In most commercial leases that contain an option to renew, there
is a condition which states that the Tenant may only exercise the
option if they are not in default of the terms of the lease. This
condition may be limited to not being in default at the time of
exercise or it may be a more onerous condition stating that the
Tenant must not have been in default at any time during the
The question is, are such provisions effective in preventing a
defaulting Tenant from exercising the option to renew? The answer
is not so easy!
Prior to the introduction of Part 8 Division 4 of the
Conveyancing Act 1919 (Act), conditions such as
these were interpreted strictly and any breach by the Tenant would
preclude the exercise of the option. However, following the
introduction of Part 8 Division 4, the Court now has discretion to
allow a Tenant to exercise an option to renew despite the fact that
there may have been defaults during the term or even subsisting
defaults at the time of exercise. The Courts power is a general
discretionary power to be exercised in the circumstances of the
case to achieve an equitable outcome for the parties.
Section 133E of the Act requires a Landlord to serve notice on a
Tenant advising of any breaches which the Landlord considers will
preclude the Tenant from exercising the option to renew within 14
days after receiving the notice of exercise from the Tenant. This
obligation has been strictly enforced by the Courts. If the
Landlord does not serve the required notice then the fact that the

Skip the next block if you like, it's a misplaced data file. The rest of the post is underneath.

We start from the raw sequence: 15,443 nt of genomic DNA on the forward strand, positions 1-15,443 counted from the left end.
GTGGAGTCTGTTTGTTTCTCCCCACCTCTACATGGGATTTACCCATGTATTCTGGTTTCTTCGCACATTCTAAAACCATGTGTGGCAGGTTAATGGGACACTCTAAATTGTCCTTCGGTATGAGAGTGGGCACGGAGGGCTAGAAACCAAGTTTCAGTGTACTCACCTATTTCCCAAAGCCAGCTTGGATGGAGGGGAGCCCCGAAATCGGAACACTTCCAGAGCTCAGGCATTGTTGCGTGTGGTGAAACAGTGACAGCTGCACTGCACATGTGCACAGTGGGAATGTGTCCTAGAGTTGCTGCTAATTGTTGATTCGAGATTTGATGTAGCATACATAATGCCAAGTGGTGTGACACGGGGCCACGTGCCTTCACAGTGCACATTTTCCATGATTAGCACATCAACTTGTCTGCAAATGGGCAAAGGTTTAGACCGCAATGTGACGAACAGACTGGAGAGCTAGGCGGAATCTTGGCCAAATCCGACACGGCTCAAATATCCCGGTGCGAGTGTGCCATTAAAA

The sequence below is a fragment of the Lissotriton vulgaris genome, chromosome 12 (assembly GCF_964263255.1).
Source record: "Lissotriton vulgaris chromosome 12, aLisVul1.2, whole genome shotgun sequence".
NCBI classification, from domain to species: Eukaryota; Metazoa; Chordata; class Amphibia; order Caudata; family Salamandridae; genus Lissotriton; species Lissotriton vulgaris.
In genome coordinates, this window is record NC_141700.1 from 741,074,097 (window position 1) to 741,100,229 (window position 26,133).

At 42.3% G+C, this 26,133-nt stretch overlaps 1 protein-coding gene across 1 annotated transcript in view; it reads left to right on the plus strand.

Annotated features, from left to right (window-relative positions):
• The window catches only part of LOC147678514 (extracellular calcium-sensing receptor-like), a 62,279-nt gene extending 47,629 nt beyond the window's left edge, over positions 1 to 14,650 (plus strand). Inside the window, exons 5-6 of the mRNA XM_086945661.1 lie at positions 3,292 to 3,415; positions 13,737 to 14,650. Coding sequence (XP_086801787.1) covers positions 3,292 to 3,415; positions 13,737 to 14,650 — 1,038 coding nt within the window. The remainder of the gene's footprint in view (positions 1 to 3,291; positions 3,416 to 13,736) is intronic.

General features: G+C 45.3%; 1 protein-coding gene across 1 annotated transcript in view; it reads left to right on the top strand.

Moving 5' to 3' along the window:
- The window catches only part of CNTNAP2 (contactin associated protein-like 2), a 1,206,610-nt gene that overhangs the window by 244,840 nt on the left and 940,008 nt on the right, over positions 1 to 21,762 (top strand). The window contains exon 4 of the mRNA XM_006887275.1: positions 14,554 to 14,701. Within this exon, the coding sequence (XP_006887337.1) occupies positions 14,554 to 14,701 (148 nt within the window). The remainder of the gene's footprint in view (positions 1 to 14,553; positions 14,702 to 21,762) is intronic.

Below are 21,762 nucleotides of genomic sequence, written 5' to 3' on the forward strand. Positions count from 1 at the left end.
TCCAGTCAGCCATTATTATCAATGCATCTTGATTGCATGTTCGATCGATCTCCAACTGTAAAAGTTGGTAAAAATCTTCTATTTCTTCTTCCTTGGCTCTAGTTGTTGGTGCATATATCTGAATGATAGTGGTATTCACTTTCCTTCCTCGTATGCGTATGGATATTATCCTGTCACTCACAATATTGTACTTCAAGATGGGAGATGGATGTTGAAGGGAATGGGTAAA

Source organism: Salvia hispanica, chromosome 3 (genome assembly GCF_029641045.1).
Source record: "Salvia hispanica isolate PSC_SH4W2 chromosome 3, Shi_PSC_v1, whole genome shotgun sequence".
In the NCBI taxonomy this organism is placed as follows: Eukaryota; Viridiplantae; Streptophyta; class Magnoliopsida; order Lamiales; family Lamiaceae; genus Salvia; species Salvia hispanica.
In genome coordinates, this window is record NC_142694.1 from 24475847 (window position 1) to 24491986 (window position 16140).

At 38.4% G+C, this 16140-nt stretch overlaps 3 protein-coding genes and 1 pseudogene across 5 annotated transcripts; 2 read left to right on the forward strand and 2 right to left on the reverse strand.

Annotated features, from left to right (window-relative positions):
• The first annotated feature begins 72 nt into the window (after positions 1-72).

Tenant may be in breach of the lease will not prevent the option
from being exercised. However, even if such notice is served, the
Tenant may bring proceedings in the Court seeking relief pursuant
to Section 133F of the Act.
In what circumstances is the Tenant likely to be granted relief
by the Court? It is difficult to answer this with any degree of
certainty. There have been several cases on this issue and the
outcome has very much been determined on the specific
circumstances. For example, in Ell v Cisera  NSWSC
768, the Court found against the Tenant and did not compel the
renewal of the lease in circumstances where the Tenant had
committed several breaches of the lease including non-payment of
rent over a lengthy period of time and failure to take care of the
premises as required by the lease. However, in contrast, in the
more recent decision of Nameless, Shameless and Legless Pty
Limited v 2 Roslyn Street Pty Limited  NSWSC 519, where
the Tenant also had a significant history of late payments of rent,
the Court decided that the Tenant should be given "one last
chance" and granted relief under Section 133F allowing the
Tenant the benefit of the option term.
Such contrasting decisions leave some uncertainty as to how the
Courts discretion will be exercised however, what is clear is that
Landlords cannot assume that a Tenant will be precluded from
exercising an option to renew even where there may have been
numerous defaults during the initial term.
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